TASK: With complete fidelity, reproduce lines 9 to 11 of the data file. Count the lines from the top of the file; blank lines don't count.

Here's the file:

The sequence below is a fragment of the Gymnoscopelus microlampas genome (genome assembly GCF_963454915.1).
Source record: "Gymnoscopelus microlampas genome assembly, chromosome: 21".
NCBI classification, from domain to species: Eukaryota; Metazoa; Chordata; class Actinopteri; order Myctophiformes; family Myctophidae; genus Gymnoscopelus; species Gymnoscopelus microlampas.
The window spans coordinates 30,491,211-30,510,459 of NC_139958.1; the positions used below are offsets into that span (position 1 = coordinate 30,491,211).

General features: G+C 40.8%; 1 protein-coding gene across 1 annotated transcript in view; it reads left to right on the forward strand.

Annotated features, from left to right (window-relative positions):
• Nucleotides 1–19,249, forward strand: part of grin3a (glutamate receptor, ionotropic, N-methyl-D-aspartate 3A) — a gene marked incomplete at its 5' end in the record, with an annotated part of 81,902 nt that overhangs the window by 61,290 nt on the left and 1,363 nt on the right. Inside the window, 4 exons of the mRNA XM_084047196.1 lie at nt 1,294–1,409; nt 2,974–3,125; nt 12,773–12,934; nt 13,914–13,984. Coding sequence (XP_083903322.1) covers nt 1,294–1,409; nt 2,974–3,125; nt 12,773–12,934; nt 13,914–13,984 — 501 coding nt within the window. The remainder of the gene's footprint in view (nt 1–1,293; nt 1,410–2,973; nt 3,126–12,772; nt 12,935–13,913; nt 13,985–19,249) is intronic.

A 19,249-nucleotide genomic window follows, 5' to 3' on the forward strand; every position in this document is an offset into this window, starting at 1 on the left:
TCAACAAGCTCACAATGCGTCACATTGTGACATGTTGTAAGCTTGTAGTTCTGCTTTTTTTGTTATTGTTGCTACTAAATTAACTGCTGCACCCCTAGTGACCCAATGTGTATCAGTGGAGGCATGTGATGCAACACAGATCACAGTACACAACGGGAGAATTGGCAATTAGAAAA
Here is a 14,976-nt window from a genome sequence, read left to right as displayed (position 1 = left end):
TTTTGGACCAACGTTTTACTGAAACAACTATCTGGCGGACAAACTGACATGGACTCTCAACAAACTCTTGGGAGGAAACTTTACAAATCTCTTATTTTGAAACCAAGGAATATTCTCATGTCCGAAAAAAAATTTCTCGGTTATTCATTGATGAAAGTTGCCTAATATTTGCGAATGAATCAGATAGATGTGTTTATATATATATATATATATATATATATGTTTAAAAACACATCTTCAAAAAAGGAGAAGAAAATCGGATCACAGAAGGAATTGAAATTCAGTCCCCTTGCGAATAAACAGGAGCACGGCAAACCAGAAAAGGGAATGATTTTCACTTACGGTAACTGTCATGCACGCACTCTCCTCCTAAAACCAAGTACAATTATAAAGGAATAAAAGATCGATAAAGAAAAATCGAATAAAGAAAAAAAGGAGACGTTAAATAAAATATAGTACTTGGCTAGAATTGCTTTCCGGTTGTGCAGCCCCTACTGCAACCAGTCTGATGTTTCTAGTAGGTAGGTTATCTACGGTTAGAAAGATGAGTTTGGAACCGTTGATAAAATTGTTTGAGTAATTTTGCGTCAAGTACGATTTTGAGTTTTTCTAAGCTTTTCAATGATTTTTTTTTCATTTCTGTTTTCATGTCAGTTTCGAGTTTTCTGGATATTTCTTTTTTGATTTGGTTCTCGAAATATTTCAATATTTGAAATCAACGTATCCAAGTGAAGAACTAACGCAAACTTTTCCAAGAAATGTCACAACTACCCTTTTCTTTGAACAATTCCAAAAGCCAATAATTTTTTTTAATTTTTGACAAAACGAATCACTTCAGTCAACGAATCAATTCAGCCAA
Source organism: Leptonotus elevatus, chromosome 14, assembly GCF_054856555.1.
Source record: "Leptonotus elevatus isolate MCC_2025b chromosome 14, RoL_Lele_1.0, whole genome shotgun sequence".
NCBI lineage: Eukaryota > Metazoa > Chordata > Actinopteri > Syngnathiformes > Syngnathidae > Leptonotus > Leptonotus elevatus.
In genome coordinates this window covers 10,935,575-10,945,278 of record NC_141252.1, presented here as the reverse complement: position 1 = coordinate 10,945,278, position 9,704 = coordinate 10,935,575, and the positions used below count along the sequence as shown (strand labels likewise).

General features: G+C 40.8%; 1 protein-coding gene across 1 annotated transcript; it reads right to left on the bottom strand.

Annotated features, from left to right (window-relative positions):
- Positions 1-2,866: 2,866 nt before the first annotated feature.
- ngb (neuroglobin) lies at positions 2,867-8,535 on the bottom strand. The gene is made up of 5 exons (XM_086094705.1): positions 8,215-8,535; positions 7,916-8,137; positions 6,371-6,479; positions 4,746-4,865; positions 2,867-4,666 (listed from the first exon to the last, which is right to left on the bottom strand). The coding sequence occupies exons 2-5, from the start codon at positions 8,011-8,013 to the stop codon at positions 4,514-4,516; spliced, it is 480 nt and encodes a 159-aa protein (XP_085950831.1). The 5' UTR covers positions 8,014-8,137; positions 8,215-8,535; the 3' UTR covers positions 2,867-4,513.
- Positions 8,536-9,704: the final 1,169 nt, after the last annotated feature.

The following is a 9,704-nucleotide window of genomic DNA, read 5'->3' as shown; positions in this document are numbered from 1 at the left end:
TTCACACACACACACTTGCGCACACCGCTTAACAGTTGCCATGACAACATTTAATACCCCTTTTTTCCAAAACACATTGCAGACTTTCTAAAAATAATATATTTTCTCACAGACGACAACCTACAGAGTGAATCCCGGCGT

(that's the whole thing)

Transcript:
TCAACAAGCTCACAATGCGTCACATTGTGACATGTTGTAAGCTTGTAGTTCTGCTTTTTTTGTTATTGTTGCTACTAAATTAACTGCTGCACCCCTAGTGACCCAATGTGTATCAGTGGAGGCATGTGATGCAACACAGATCACAGTACACAACGGGAGAATTGGCAATTAGAAAA
Here is a 14,976-nt window from a genome sequence, read left to right as displayed (position 1 = left end):
TTTTGGACCAACGTTTTACTGAAACAACTATCTGGCGGACAAACTGACATGGACTCTCAACAAACTCTTGGGAGGAAACTTTACAAATCTCTTATTTTGAAACCAAGGAATATTCTCATGTCCGAAAAAAAATTTCTCGGTTATTCATTGATGAAAGTTGCCTAATATTTGCGAATGAATCAGATAGATGTGTTTATATATATATATATATATATATATATGTTTAAAAACACATCTTCAAAAAAGGAGAAGAAAATCGGATCACAGAAGGAATTGAAATTCAGTCCCCTTGCGAATAAACAGGAGCACGGCAAACCAGAAAAGGGAATGATTTTCACTTACGGTAACTGTCATGCACGCACTCTCCTCCTAAAACCAAGTACAATTATAAAGGAATAAAAGATCGATAAAGAAAAATCGAATAAAGAAAAAAAGGAGACGTTAAATAAAATATAGTACTTGGCTAGAATTGCTTTCCGGTTGTGCAGCCCCTACTGCAACCAGTCTGATGTTTCTAGTAGGTAGGTTATCTACGGTTAGAAAGATGAGTTTGGAACCGTTGATAAAATTGTTTGAGTAATTTTGCGTCAAGTACGATTTTGAGTTTTTCTAAGCTTTTCAATGATTTTTTTTTCATTTCTGTTTTCATGTCAGTTTCGAGTTTTCTGGATATTTCTTTTTTGATTTGGTTCTCGAAATATTTCAATATTTGAAATCAACGTATCCAAGTGAAGAACTAACGCAAACTTTTCCAAGAAATGTCACAACTACCCTTTTCTTTGAACAATTCCAAAAGCCAATAATTTTTTTTAATTTTTGACAAAACGAATCACTTCAGTCAACGAATCAATTCAGCCAA